Lyons, Algernon McLennan (DNB12)
LYONS, Sir ALGERNON McLENNAN (1833–1908), admiral of the fleet, born at Bombay on 30 August 1833, was second son of Lieut. -general Humphrey Lyons, Indian army, by his first wife, Eliza Bennett. Admiral Sir Edmund (Lord) Lyons [q. v.] was his uncle. After education at a private school at Twickenham, he entered the navy in 1847. His first service was in the Cambrian, frigate, bearing the broad pennant of Commodore (Sir) James Hanway Plumridge [q. v.] on the East Indies and China station, and on the return of the ship to England in Nov. 1850 Lyons joined the Albion, of 90 guns, in the Mediterranean. In Oct. 1853 he was promoted to mate, and on 28 June 1854 was transferred, as acting lieutenant, to the Firebrand, paddle-frigate. Captain Hyde Parker [q. v.]. The Crimean war was in progress, and Parker, with the Vesuvius and a gunboat, had for some weeks been blockading the mouths of the Danube; on 27 June he had destroyed the Sulineh batteries. He now decided to try to destroy the guard houses and signal stations higher up the river, through which communication was maintained with all the Russian forts, and on 8 July entered the river with the ship's boats, one division of which was commanded by Lyons. The first station reached was defended by a stockade and battery, and the banks were lined by Cossacks, who maintained a heavy fire. Parker fell, shot dead, and the command of the Firebrand's boats devolved on Lyons. The attack was successful, five signal stations being destroyed and the Cossacks dispersed. Lyons was mentioned in despatches for his gallant conduct on this occasion, and, his promotion to lieutenant having already been confirmed, he was noted for future consideration. On 17 Oct. the Firebrand took an important part in the bombardment of Sevastopol, towing into action the Albion, flagship of his uncle, Sir Edmund Lyons. The Albion being set on fire by the batteries was for some time in a dangerous position, and the Firebrand had a difficult task to tow her off. In Dec. 1854 Sir Edmund Lyons became commander-in-chief, and chose his nephew to be his flag-lieutenant. Lyons shared in the further operations in the Black Sea, especially at Kertch and at Kinbum, and was promoted to commander on 9 Aug. 1858 in his uncle's hauling down vacancy.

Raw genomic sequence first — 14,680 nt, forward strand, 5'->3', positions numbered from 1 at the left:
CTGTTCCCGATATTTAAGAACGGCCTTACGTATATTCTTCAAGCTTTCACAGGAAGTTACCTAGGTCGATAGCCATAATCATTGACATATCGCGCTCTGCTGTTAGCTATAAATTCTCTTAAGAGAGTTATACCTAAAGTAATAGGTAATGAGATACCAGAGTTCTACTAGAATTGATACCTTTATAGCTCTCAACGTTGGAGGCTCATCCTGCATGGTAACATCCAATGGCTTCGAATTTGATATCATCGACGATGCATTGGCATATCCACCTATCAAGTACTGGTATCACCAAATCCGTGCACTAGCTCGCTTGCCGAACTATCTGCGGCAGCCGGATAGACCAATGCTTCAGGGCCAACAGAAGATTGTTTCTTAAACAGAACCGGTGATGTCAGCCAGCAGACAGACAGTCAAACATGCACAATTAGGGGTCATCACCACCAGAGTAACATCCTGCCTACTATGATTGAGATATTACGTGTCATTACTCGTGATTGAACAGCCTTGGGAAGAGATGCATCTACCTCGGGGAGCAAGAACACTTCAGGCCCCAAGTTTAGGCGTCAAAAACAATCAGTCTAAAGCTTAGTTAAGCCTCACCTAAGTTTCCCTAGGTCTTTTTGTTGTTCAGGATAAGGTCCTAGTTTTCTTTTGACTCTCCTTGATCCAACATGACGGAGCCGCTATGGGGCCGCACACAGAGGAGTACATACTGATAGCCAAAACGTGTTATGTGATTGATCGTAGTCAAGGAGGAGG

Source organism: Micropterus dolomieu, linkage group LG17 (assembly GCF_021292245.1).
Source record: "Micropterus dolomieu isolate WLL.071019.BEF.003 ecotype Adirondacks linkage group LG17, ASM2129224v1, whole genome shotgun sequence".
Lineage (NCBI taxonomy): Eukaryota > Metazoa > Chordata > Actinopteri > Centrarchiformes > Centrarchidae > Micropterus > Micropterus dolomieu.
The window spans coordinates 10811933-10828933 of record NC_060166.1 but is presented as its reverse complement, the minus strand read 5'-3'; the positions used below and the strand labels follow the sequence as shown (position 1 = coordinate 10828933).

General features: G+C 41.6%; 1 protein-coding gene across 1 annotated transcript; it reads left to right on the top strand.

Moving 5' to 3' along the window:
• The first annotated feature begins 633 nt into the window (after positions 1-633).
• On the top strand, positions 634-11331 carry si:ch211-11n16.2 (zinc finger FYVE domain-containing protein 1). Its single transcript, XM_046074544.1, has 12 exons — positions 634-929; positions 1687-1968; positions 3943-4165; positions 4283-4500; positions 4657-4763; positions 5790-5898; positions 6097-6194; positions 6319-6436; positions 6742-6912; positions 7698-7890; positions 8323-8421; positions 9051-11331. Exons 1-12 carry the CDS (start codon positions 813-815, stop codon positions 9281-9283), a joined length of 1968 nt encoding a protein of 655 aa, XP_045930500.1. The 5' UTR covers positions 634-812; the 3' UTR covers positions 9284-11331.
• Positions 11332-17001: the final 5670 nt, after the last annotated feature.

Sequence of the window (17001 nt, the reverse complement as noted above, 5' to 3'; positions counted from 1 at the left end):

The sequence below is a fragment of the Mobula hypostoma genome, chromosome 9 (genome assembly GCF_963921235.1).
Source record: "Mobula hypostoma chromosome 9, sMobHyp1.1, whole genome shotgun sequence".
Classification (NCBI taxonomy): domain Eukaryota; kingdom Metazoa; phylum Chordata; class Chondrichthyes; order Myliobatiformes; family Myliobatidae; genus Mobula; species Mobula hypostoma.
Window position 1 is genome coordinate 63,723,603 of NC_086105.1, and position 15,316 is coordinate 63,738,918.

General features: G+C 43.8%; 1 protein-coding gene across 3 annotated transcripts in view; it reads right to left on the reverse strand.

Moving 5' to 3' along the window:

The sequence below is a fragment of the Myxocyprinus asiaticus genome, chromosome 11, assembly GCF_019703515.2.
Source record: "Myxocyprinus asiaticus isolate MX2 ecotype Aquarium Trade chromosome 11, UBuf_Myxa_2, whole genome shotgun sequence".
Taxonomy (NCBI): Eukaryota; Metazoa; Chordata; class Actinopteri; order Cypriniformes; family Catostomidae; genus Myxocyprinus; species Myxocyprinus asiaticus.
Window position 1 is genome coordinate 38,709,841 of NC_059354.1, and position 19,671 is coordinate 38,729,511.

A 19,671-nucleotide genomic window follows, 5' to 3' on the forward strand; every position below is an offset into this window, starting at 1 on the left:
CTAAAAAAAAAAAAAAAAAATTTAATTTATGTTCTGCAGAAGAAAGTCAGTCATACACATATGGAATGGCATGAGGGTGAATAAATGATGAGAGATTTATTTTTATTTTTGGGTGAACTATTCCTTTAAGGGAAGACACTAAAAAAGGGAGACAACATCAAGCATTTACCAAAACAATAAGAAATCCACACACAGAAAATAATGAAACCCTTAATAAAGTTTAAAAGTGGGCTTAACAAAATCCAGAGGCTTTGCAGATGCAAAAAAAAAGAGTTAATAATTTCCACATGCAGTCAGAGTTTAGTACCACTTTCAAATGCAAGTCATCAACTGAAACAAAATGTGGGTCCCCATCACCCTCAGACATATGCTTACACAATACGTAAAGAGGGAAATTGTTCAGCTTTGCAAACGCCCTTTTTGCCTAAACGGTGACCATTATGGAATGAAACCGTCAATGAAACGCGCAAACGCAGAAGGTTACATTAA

In 1861-2 Lyons commanded the Racer on the North America station during the civil war, a duty which called for the exercise of tact in the protection of British interests. On 1 Dec. 1862 he was promoted to captain, and, after waiting, as was then customary, for employment, was appointed in Jan. 1867 to command the Charybdis in the Pacific, where he remained till 1871. In Oct. 1872 he was appointed to the Immortalité, frigate, and acted as second in command of the detached squadron. From 1875 he was for three years commodore in charge at Jamaica, and in April 1878 took command of the Monarch on the Mediterranean station, where he served till promoted to rear-admiral on 26 Sept. of that year. In Dec. 1881 Lyons was appointed commander-in-chief in the Pacific, on 27 Oct. 1884 he became vice-admiral, and in Sept. 1886 assumed command of the North America and West Indies station, whence he was recalled home by promotion to admiral on 15 Dec. 1888. For three years from June 1893 he was commander- in-chief at Plymouth; he rose to be admiral of the fleet on 23 Aug. 1897, and reached the age for retirement on 30 Aug. 1903. Lyons was made K.C.B. in 1889, and G.C.B. in June 1897. In Feb. 1895 he was appointed first and principal naval aide-de-camp to Queen Victoria. He died on 9 Feb. 1908 at Kilvrough, Parkmill, Glamorganshire, of which county he was a deputy lieutenant and a J. P.
Lyons married in 1879 Louisa Jane, daughter and heiress of Thomas Penrice of Kilvrough Park, Glamorganshire. She survived him with two sons and two daughters.
[The Times, 10 Feb. 1908.]